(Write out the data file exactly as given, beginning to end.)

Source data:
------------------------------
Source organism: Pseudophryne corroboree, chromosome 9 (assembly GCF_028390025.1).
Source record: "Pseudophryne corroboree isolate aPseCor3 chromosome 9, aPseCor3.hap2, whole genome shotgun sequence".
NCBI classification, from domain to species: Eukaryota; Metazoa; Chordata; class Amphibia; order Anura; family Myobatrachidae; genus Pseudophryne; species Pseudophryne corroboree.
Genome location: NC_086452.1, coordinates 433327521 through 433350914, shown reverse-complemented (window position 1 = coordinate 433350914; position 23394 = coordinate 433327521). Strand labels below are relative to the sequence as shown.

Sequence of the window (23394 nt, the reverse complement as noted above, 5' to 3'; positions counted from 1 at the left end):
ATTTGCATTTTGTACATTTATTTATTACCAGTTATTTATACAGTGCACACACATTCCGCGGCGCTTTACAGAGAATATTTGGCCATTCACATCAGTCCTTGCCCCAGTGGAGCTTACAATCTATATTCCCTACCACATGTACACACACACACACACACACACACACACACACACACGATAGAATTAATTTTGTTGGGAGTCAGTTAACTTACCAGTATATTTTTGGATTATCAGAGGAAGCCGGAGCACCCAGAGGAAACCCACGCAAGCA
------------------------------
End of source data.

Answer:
Source organism: Pseudophryne corroboree, chromosome 9 (assembly GCF_028390025.1).
Source record: "Pseudophryne corroboree isolate aPseCor3 chromosome 9, aPseCor3.hap2, whole genome shotgun sequence".
NCBI classification, from domain to species: Eukaryota; Metazoa; Chordata; class Amphibia; order Anura; family Myobatrachidae; genus Pseudophryne; species Pseudophryne corroboree.
Genome location: NC_086452.1, coordinates 433327521 through 433350914, shown reverse-complemented (window position 1 = coordinate 433350914; position 23394 = coordinate 433327521). Strand labels below are relative to the sequence as shown.

Sequence of the window (23394 nt, the reverse complement as noted above, 5' to 3'; positions counted from 1 at the left end):
ATTTGCATTTTGTACATTTATTTATTACCAGTTATTTATACAGTGCACACACATTCCGCGGCGCTTTACAGAGAATATTTGGCCATTCACATCAGTCCTTGCCCCAGTGGAGCTTACAATCTATATTCCCTACCACATGTACACACACACACACACACACACACACACACACACACGATAGAATTAATTTTGTTGGGAGTCAGTTAACTTACCAGTATATTTTTGGATTATCAGAGGAAGCCGGAGCACCCAGAGGAAACCCACGCAAGCA